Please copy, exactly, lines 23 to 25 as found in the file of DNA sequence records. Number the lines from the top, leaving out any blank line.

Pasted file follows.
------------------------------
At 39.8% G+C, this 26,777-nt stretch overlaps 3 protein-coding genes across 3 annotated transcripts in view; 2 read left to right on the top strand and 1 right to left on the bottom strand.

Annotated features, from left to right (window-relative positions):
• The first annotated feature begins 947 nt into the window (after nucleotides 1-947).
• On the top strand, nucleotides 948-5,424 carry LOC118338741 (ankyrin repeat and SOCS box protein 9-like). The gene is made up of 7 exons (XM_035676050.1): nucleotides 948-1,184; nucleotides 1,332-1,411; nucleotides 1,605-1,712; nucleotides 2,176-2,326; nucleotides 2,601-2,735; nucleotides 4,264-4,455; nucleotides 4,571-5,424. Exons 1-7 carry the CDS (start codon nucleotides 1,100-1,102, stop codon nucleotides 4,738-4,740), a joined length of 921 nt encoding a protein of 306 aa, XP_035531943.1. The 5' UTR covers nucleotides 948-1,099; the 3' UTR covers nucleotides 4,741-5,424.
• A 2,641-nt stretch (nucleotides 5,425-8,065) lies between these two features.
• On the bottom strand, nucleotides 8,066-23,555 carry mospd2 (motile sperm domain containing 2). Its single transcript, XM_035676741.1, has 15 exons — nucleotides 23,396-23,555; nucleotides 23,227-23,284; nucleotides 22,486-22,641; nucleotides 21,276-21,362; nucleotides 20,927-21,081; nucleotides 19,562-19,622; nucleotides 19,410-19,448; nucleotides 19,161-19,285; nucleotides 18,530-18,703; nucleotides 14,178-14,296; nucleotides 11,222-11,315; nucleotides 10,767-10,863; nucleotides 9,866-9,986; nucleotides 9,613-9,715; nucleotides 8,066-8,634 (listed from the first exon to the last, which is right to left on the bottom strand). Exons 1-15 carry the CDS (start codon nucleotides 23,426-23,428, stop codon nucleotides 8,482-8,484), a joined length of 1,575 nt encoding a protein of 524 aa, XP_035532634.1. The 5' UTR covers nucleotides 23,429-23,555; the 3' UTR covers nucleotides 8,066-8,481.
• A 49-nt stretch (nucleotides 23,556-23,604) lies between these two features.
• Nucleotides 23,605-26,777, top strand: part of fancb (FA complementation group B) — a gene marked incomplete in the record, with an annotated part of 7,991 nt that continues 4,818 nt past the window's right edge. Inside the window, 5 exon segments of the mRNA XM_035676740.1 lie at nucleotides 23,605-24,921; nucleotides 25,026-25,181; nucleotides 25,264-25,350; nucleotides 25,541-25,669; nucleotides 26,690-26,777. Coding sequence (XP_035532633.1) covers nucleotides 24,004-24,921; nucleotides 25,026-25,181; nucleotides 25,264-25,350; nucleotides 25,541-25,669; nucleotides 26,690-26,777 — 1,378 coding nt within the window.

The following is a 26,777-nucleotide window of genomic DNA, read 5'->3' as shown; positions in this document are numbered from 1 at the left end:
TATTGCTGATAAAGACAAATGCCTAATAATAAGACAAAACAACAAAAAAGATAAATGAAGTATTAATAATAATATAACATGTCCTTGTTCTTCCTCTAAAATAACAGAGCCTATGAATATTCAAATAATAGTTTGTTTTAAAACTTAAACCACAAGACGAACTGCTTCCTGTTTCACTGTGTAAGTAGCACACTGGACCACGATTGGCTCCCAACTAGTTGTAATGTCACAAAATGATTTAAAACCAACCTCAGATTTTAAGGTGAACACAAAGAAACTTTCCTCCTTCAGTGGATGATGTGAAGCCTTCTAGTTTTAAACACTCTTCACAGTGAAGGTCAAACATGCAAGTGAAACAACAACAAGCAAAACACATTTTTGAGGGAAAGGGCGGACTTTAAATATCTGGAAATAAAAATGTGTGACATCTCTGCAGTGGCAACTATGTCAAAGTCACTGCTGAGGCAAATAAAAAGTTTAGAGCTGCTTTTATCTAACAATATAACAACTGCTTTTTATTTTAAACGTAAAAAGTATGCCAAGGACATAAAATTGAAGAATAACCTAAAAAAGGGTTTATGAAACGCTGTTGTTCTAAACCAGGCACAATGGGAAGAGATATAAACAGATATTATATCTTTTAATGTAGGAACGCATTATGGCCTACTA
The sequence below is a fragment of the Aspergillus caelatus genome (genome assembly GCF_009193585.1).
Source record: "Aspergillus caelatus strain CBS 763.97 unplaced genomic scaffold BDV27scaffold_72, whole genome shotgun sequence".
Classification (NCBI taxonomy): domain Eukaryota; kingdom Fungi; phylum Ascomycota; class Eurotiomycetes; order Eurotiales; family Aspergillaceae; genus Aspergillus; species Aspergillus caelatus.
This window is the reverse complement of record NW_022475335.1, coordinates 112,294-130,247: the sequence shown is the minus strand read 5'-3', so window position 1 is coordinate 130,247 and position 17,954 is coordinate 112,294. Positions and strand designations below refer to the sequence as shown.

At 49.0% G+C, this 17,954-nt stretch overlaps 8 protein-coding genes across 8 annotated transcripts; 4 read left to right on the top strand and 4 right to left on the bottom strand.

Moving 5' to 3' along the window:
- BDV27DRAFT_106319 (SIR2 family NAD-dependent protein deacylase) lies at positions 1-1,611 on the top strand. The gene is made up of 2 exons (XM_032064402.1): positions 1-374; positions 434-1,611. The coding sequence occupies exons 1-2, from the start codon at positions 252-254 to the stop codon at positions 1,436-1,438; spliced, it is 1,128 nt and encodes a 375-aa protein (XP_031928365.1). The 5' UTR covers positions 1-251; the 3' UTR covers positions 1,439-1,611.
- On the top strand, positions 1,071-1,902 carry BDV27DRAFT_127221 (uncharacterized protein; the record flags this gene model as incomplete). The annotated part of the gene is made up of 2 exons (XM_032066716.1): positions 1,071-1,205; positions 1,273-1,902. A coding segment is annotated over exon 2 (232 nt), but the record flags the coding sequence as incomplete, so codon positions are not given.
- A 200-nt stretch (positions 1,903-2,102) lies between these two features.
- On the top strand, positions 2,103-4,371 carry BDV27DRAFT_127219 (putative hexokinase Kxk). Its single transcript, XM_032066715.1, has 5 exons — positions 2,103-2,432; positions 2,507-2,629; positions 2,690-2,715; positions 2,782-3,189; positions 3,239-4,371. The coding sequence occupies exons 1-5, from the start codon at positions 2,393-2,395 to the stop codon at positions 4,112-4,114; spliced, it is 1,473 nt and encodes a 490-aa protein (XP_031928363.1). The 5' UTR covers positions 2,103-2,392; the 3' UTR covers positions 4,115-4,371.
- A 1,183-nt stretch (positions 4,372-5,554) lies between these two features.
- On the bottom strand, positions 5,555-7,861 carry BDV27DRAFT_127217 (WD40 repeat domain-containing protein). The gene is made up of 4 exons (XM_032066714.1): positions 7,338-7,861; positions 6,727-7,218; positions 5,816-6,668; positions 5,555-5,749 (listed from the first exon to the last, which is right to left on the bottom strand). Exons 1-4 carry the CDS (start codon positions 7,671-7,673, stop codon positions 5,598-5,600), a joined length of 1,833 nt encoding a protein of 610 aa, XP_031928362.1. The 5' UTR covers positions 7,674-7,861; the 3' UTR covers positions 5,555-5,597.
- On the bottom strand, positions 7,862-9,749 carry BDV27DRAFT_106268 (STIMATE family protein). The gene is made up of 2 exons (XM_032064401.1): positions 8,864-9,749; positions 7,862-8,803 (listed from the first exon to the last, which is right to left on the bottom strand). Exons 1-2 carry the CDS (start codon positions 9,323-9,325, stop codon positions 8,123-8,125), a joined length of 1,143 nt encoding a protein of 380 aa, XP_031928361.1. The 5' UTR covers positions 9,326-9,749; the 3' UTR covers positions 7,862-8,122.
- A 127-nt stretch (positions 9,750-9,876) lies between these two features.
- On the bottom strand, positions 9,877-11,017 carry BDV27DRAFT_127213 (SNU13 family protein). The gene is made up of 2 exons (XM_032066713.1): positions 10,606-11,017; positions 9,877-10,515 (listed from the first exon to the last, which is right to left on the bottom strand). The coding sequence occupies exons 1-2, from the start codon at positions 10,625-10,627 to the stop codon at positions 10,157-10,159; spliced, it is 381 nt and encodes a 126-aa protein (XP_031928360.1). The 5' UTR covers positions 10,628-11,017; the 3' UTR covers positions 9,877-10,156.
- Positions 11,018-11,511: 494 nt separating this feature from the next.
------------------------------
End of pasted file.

- On the bottom strand, positions 7,862-9,749 carry BDV27DRAFT_106268 (STIMATE family protein). The gene is made up of 2 exons (XM_032064401.1): positions 8,864-9,749; positions 7,862-8,803 (listed from the first exon to the last, which is right to left on the bottom strand). Exons 1-2 carry the CDS (start codon positions 9,323-9,325, stop codon positions 8,123-8,125), a joined length of 1,143 nt encoding a protein of 380 aa, XP_031928361.1. The 5' UTR covers positions 9,326-9,749; the 3' UTR covers positions 7,862-8,122.
- A 127-nt stretch (positions 9,750-9,876) lies between these two features.
- On the bottom strand, positions 9,877-11,017 carry BDV27DRAFT_127213 (SNU13 family protein). The gene is made up of 2 exons (XM_032066713.1): positions 10,606-11,017; positions 9,877-10,515 (listed from the first exon to the last, which is right to left on the bottom strand). The coding sequence occupies exons 1-2, from the start codon at positions 10,625-10,627 to the stop codon at positions 10,157-10,159; spliced, it is 381 nt and encodes a 126-aa protein (XP_031928360.1). The 5' UTR covers positions 10,628-11,017; the 3' UTR covers positions 9,877-10,156.